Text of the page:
Friday, February 16, 2007

Chief Illiniwek RETIRING!!!

Oh, this is the best news I've gotten to post in some time. A while back, I blogged about the U of Illinois' unpleasant tradition of using a Native American mascot. Well, as of now, that tradition is history:

"To members of the campus community,
A decision has been made regarding the Chief Illiniwek tradition. For more information, go to:"

Which says... [NOTE: it doesn't anymore; it's been updated. But the following information is still correct.]

Chief Illiniwek Will No Longer Perform

NCAA to lift sanctions on Illini athletics

URBANA—The University of Illinois today announced that Chief Illiniwek will no longer perform at athletic events on the Urbana-Champaign campus after this season’s last men’s home basketball game in Assembly Hall on February 21.

As a consequence, the University will immediately become eligible to host post-season National Collegiate Athletic Association (NCAA) championship events.

In a February 15, 2007, letter to the University, the NCAA stated that "[o]nce this action is taken, the university will be immediately removed from the list of institutions subject to the NCAA Executive Committee’s policy regarding Native American mascots, nicknames and imagery at NCAA championship events. Continued removal from the list is conditioned upon the university’s future non-use of ‘Chief Illiniwek’ and the related Native American imagery in connection with university

"Assuming the announced changes are affected and assuming such use does not reoccur, the university will be in full compliance with the policy," the letter stated. "Accordingly, the policy will not preclude the university from hosting or participating in NCAA championship events, should the university be otherwise eligible."

The NCAA letter was signed by Bernard Franklin, senior vice president for governance, membership, education and research services.

U. of I. Board of Trustees Chair Lawrence C. Eppley said today’s announcement marks a critical step toward finishing the work of the consensus process. "This step is in the best interest of the University and is consistent with the Board’s previously stated goal of concluding this year its consensus process regarding Chief Illiniwek. Among our objectives was recognizing the goal of having high integrity athletic programs and student athletes who have the opportunity to compete at the highest levels," Eppley said.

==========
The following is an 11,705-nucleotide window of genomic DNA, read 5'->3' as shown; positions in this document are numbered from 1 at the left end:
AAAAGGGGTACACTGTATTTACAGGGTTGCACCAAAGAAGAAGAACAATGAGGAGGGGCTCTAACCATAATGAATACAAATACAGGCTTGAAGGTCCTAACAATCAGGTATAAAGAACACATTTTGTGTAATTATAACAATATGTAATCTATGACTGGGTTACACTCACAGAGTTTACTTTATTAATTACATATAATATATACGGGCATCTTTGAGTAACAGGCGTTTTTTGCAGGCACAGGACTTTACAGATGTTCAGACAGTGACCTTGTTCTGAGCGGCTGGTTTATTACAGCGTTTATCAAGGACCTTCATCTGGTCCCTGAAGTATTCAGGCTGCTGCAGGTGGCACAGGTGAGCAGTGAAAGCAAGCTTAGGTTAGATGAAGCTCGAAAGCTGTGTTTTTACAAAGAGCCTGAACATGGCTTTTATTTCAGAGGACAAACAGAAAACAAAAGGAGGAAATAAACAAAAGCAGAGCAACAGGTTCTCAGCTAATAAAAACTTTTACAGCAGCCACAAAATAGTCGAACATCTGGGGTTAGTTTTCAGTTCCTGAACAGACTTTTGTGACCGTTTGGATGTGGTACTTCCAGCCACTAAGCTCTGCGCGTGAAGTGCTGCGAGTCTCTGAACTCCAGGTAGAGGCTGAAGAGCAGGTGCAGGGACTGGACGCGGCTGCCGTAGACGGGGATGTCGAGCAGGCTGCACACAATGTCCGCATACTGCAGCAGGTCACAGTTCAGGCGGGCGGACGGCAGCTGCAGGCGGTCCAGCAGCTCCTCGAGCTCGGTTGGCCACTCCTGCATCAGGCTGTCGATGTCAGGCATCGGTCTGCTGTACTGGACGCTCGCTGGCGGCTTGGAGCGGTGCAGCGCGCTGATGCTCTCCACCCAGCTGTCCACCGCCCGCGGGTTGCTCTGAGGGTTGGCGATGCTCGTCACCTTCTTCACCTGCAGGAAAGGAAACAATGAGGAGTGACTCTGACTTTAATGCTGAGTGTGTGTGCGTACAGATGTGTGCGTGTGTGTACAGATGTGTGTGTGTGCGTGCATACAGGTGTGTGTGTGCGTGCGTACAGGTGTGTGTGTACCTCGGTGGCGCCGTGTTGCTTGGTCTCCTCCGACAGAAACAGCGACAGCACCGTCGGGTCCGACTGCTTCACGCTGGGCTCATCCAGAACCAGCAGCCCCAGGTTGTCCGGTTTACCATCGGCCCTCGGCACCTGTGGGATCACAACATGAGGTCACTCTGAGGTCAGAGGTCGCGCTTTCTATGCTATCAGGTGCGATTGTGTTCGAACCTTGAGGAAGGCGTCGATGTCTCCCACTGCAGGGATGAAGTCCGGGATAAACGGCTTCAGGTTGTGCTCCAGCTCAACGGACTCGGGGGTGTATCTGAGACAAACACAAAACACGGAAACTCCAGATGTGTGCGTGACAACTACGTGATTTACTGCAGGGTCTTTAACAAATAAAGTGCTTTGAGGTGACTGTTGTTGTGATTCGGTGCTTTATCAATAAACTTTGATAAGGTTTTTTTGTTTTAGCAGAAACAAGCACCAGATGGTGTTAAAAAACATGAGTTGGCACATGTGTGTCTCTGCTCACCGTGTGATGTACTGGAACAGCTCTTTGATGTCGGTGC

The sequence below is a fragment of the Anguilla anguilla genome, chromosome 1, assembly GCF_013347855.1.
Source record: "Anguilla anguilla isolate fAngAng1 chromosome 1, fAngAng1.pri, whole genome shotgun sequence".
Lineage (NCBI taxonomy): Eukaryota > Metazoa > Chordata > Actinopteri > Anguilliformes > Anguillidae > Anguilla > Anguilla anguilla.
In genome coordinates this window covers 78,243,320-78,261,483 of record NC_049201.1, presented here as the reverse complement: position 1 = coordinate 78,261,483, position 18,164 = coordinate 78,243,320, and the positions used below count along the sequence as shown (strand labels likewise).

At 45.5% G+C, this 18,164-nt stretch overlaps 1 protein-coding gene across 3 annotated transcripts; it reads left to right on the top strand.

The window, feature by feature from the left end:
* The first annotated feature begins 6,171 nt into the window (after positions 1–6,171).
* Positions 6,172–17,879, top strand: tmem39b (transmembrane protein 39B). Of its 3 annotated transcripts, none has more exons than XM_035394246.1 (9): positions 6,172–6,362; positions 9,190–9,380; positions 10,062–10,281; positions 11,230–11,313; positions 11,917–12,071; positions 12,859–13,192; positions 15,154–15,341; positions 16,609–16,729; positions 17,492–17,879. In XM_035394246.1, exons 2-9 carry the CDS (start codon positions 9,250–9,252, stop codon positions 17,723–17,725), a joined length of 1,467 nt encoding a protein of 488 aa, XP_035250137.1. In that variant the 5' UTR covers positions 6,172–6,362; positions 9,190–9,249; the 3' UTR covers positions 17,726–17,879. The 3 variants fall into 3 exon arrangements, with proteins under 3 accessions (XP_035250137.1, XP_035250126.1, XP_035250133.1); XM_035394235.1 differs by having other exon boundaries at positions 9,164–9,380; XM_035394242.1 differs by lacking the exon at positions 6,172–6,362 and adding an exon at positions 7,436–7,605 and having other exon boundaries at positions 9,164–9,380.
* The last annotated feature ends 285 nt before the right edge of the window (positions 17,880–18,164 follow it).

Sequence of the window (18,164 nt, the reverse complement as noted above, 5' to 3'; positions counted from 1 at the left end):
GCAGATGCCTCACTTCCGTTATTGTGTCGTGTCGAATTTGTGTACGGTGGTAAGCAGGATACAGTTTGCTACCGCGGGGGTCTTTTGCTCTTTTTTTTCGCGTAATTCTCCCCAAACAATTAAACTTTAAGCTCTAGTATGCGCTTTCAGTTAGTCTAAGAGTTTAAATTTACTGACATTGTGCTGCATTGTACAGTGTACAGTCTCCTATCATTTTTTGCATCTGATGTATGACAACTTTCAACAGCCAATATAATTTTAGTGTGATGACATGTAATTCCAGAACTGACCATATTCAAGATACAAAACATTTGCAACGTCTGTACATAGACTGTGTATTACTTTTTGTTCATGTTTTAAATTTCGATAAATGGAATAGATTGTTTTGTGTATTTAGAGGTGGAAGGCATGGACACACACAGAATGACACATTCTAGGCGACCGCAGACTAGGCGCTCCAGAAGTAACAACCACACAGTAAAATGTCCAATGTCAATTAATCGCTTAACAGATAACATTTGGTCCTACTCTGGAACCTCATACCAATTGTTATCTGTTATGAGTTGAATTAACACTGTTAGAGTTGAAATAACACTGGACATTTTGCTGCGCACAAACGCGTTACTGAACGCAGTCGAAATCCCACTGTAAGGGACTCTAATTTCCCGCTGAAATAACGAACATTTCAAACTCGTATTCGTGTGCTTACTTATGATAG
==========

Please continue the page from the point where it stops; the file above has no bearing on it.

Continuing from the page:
"We made and met many friends through the consensus process. And while people differed on their opinions of the Chief, the overwhelming majority of those voices put their love for the University ahead of their opinion on the Chief," Eppley said.

"The Chief Illiniwek tradition inspired and thrilled members of the University of Illinois community for 80 years," Eppley said. "It was created, carried on, and enjoyed by people with great respect for tradition, and we appreciate their dedication and commitment.

It will be important now to ensure the accurate recounting and safekeeping of the tradition as an integral part of the history of the University. We also have the responsibility to work together to capture and put to good use the goodwill created by the tradition and to maintain other great traditions like the Three-In-One for decades to come."

The Chief Illiniwek tradition began in 1926 in conjunction with the Marching Illini, the nation’s premier marching band. Criticism of the tradition intensified in recent years, although the symbol and iconic halftime performance remained popular among alumni and the public. The Board of Trustees’ consensus process for resolving issues regarding Chief Illiniwek was underway when the NCAA Executive Committee established its policy in August 2005. During two rounds of appeals by the University to the NCAA over its policy, the NCAA rescinded its objection to the names "Illini" and "Fighting Illini" but retained Illinois on its non-compliant list because of the Chief Illiniwek name, logo and the performance. The University exhausted the NCAA appeals process last April and since then has been banned from hosting NCAA championship events on the Urbana campus.

For more writings on this and on race-related issues at UIUC, check out this blog. See also this one - note that the Oglala Sioux have requested the return of the "Chief's" outfit, which is in fact a Sioux outfit.

I think that this is perhaps a more important moment than many people realize. When I first came to Native American Studies, I remember thinking that some of the ongoing struggles in which Native peoples are engaged were, simply, unrealistic. I mean, you can't really change nations, can you? And then something like this will happen - the right pressure is finally brought to bear, and the University is forced to end a tradition that it fought tooth and nail to protect, that it insisted had nothing to do with religious desecration. Thanks to the NCAA who have forced the University (among others!) to abandon its racist "tradition"; to Charlene Teters, who put herself in the line of fire to fight against the use of Native American mascots, not only in Illinois, but nationally; to Jay Rosenstein, who documented her struggle; to the Oglala Sioux who have demanded the return of the Chief's "authentic" outfit; to all the activists who have persevered until now. This sets a precedent. This is a moment that helps us believe that change is possible, that struggles for sovereignty and the honoring of treaty rights can succeed.

1 comment:

KeepAskingWhy said...

Hmmm...wonder when the University of North Dakota will give up their lawsuit to keep the "Fighting Sioux" nickname?